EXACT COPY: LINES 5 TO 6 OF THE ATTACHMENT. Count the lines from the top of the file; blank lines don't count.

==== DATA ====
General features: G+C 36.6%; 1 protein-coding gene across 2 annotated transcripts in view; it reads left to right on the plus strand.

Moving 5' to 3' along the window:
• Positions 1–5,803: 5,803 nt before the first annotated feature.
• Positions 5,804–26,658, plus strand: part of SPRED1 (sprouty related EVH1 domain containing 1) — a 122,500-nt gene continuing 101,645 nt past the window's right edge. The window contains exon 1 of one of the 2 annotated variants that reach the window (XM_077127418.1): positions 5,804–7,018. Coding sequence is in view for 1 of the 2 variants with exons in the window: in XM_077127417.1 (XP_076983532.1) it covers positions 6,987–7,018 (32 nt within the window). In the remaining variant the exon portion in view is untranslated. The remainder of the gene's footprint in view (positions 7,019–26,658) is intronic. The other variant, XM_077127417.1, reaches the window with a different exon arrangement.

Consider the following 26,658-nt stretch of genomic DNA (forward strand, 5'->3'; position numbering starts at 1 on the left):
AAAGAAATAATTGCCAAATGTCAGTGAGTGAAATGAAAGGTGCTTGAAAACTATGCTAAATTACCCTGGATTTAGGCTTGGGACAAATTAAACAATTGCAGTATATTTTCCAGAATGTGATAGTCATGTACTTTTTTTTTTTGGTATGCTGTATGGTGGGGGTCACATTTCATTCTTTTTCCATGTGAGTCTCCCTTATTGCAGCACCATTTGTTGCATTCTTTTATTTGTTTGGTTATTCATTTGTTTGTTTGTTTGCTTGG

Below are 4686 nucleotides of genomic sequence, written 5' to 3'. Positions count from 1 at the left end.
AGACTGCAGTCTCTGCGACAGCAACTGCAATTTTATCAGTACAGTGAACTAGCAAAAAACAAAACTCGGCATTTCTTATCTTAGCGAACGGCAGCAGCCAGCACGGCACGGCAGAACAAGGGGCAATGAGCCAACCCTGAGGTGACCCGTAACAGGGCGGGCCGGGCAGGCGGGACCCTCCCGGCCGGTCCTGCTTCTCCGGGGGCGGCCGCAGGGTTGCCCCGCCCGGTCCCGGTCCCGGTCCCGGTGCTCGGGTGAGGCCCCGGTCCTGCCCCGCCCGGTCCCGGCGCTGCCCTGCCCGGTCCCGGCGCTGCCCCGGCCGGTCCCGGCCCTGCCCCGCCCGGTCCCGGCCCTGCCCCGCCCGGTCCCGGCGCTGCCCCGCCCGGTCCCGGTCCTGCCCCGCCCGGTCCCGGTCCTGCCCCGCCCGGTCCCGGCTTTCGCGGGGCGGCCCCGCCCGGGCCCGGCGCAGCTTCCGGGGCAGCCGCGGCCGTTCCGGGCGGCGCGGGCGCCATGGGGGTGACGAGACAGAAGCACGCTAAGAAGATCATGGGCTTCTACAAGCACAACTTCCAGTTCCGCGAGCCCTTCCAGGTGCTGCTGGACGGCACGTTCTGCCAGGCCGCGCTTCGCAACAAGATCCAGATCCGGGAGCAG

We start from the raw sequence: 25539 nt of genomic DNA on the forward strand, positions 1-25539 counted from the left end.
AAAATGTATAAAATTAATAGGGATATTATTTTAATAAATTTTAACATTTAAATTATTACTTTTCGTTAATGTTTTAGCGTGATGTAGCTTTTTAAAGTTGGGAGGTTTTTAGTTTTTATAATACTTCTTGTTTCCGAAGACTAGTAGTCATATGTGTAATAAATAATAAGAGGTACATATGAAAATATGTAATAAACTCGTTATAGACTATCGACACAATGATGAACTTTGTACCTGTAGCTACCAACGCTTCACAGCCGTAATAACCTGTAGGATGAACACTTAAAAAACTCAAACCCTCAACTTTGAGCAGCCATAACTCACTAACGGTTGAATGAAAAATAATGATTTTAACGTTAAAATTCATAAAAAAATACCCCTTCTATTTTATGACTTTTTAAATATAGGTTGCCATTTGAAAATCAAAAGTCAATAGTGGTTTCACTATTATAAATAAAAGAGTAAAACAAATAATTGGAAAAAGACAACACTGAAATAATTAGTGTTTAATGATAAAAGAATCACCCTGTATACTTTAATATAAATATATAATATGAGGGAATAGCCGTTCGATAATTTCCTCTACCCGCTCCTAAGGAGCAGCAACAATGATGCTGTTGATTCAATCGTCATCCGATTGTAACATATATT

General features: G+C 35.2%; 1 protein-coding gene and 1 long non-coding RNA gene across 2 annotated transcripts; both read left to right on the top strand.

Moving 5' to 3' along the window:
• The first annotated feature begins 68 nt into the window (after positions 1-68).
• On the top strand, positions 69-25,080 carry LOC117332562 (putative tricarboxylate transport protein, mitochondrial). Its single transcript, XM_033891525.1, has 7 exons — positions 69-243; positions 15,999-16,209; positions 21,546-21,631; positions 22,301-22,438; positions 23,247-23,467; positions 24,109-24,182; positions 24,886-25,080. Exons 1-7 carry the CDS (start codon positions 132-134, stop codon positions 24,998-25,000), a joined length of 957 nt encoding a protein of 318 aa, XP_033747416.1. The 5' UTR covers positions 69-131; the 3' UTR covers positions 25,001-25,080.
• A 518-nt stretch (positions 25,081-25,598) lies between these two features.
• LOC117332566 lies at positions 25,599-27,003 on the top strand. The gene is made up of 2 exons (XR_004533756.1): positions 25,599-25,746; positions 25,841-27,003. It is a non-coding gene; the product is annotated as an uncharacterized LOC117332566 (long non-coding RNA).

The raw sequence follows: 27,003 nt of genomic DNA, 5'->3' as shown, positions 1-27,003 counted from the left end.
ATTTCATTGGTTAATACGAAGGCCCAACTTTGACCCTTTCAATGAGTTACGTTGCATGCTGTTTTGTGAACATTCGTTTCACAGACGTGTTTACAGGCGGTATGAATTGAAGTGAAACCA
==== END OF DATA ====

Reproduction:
Consider the following 26,658-nt stretch of genomic DNA (forward strand, 5'->3'; position numbering starts at 1 on the left):
AAAGAAATAATTGCCAAATGTCAGTGAGTGAAATGAAAGGTGCTTGAAAACTATGCTAAATTACCCTGGATTTAGGCTTGGGACAAATTAAACAATTGCAGTATATTTTCCAGAATGTGATAGTCATGTACTTTTTTTTTTTGGTATGCTGTATGGTGGGGGTCACATTTCATTCTTTTTCCATGTGAGTCTCCCTTATTGCAGCACCATTTGTTGCATTCTTTTATTTGTTTGGTTATTCATTTGTTTGTTTGTTTGCTTGG